June 2007
Volume 7, Issue 9
Free
Vision Sciences Society Annual Meeting Abstract  |   June 2007
Pattern-pulse multifocal MEG mapping of human visual cortex using the general linear model
Author Affiliations
  • Andrew James
    ARC Centre of Excellence in Vision Science and Research School of Biological Sciences, Australian National University, Canberra, Australia
  • Xin-Lin Goh
    ARC Centre of Excllence in Vision Science and Research School of Biological Sciences, Australian National University, Canberra, Australia
  • Simo Vanni
    Research Unit, Low Temperature Laboratory, Helsinki University of Technology, Espoo, FinlandAdvanced Magnetic Imaging Centre, Helsinki University of Technology, Espoo, Finland
Journal of Vision June 2007, Vol.7, 232. doi:10.1167/7.9.232
  • Views
  • Share
  • Tools
    • Alerts
      ×
      This feature is available to authenticated users only.
      Sign In or Create an Account ×
    • Get Citation

      Andrew James, Xin-Lin Goh, Simo Vanni; Pattern-pulse multifocal MEG mapping of human visual cortex using the general linear model. Journal of Vision 2007;7(9):232. doi: 10.1167/7.9.232.

      Download citation file:


      © ARVO (1962-2015); The Authors (2016-present)

      ×
  • Supplements
Abstract
 

Objective: Multifocal analysis allows characterization of responses to stimulation of multiple visual field regions by using concurrent stimulation with independent modulation sequences, and decomposition of the resulting compound responses into components due to each region. The introduction of multifocal pattern-pulse stimuli, and the efficient estimation of response components by the general linear model rather than cross-correlation, has increased the flexibility and power of multifocal analysis in the domain of visual evoked potentials [1]. This study presents a multifocal pattern-pulse analysis for the magneto-encephalographic mapping of activity in human visual cortex.

 

Methods: An 84 region multifocal stimulus comprising 7 rings of 12 sectors extending to 24o eccentricity was defined, with pattern-pulse presentation of checkerboard stimuli at a mean rate of 2 per second to each region, driven by linearly independent sequences. Visual evoked fields were recorded with a Neuromag Vectorview whole-head device which houses 306 SQUID sensors in a helmet array. Ten subjects were recorded, for two repeats of a design presenting 484 pattern-pulses to each of the 84 regions, over 240 seconds, divided into 4 one-minute segments. Fitting of each response signal with the general linear model estimated the elementary response waveforms due to each of the 84 stimulus regions for each of the 306 recording channels.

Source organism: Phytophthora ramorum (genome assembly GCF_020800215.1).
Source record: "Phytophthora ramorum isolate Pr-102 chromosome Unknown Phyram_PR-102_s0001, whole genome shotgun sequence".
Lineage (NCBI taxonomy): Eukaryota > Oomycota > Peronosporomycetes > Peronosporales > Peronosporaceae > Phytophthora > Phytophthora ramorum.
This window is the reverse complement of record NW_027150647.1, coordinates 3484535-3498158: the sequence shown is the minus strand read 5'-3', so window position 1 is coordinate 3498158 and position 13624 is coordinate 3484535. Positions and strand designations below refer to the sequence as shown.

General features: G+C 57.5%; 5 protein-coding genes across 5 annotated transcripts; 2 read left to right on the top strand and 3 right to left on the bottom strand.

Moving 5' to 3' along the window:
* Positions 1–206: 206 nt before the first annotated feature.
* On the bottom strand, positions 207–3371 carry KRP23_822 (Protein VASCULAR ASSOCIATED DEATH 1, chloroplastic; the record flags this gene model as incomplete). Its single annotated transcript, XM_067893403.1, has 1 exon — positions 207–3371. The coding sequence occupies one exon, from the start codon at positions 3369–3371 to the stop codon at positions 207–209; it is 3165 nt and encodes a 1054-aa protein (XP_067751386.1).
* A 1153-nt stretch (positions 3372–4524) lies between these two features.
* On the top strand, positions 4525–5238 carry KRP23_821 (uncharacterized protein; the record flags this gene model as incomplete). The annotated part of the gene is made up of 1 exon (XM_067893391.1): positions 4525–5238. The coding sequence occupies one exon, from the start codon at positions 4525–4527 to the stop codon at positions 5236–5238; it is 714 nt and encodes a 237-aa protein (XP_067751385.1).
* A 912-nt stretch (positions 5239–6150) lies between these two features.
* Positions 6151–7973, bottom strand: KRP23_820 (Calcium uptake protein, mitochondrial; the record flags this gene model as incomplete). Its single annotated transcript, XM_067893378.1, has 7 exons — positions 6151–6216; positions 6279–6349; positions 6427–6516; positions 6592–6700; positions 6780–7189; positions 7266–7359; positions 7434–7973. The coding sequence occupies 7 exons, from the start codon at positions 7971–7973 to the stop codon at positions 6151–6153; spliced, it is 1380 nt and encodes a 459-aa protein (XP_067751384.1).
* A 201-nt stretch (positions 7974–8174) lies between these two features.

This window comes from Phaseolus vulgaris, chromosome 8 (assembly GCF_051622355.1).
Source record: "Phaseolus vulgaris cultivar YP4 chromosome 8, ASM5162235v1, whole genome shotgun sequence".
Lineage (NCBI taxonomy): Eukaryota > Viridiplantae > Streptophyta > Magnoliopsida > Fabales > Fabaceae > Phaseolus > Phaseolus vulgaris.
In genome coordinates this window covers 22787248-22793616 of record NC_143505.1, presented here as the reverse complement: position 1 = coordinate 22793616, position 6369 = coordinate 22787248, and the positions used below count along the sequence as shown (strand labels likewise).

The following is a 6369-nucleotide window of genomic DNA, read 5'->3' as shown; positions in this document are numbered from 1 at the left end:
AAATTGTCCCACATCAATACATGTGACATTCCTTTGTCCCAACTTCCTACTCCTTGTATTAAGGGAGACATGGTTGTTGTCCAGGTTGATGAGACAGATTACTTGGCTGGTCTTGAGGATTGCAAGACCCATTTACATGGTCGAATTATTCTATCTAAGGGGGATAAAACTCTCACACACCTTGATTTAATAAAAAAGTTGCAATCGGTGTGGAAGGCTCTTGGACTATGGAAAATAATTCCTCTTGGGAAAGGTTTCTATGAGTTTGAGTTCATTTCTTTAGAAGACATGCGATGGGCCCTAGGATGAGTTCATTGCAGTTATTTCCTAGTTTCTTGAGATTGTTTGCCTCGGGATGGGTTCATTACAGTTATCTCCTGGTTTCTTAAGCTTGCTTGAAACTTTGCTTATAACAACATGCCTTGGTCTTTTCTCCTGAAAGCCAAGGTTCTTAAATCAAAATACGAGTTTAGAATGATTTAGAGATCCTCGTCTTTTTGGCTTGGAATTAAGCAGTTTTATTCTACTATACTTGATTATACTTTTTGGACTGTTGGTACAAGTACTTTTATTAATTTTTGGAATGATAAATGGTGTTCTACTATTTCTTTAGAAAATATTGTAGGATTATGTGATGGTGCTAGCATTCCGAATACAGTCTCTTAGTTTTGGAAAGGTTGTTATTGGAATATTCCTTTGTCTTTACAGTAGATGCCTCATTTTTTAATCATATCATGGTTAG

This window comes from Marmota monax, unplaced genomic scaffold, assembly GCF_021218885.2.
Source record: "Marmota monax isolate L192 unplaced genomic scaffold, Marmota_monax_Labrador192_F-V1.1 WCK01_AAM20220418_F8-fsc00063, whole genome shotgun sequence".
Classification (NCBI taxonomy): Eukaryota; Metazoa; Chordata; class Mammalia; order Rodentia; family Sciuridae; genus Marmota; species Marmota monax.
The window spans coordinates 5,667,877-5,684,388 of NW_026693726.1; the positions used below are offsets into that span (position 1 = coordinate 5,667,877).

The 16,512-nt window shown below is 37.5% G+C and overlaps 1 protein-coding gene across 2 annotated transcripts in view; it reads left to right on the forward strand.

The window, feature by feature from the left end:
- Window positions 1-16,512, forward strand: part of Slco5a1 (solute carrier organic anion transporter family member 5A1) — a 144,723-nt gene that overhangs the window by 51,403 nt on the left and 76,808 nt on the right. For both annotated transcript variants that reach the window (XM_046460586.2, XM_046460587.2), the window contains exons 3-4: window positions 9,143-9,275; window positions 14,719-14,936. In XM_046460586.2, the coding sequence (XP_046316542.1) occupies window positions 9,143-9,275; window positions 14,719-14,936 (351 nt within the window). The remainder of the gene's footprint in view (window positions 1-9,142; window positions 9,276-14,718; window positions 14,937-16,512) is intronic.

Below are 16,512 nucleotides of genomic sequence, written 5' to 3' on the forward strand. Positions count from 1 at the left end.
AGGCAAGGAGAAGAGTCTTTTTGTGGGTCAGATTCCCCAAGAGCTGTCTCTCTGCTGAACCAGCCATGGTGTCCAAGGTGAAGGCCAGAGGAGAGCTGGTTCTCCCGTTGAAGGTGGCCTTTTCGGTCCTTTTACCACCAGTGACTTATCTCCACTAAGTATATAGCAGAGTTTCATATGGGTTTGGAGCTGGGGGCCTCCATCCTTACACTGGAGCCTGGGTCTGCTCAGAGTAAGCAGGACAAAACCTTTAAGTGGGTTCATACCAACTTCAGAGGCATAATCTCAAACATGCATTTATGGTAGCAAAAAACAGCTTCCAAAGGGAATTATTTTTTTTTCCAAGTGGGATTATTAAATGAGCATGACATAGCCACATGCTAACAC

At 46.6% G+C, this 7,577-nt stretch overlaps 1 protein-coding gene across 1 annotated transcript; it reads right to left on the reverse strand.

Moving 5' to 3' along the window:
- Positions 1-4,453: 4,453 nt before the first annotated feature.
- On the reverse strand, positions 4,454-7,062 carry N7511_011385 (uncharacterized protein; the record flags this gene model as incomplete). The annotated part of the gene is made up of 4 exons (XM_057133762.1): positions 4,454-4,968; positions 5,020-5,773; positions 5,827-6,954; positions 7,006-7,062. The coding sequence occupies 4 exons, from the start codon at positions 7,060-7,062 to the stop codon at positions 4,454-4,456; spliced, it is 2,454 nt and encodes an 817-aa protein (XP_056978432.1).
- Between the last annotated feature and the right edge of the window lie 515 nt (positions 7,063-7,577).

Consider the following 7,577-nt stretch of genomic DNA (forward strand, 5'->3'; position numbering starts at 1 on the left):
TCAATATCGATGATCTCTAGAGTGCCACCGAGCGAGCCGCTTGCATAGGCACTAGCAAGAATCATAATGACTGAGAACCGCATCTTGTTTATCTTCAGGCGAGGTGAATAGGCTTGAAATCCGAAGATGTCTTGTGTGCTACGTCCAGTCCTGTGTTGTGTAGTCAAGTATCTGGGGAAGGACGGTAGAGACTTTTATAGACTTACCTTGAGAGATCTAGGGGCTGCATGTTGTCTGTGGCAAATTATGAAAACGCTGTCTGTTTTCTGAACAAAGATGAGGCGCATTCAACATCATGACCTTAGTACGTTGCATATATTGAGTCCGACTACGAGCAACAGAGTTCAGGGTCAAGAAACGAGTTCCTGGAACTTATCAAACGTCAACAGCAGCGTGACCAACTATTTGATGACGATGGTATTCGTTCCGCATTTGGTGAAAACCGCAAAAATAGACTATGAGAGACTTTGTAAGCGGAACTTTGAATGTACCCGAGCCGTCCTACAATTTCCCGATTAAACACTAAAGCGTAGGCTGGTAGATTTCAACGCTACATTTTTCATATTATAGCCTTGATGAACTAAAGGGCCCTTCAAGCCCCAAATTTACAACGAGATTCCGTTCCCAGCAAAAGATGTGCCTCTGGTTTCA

Results & Discussion: Good signal to noise ratio was obtained from this design for all subjects, with magnetometer responses to single regions achieving peak values of over 200 fT on occipital channels, and gradiometers achieving peak values over 50 fT/cm on occipital channels. Replicability between repeats, measured as peak value divided by standard deviation between repeats indicated amplitude signal to noise ratios that often exceeded 10 on occipital channels, for both magnetometers and gradiometers. [1] James, AC (2003) IOVS

 
James, A. Goh, X.-L. Vanni, S. (2007). Pattern-pulse multifocal MEG mapping of human visual cortex using the general linear model [Abstract]. Journal of Vision, 7(9):232, 232a, http://journalofvision.org/7/9/232/, doi:10.1167/7.9.232. [CrossRef]
×
×

This PDF is available to Subscribers Only

Sign in or purchase a subscription to access this content. ×

You must be signed into an individual account to use this feature.

×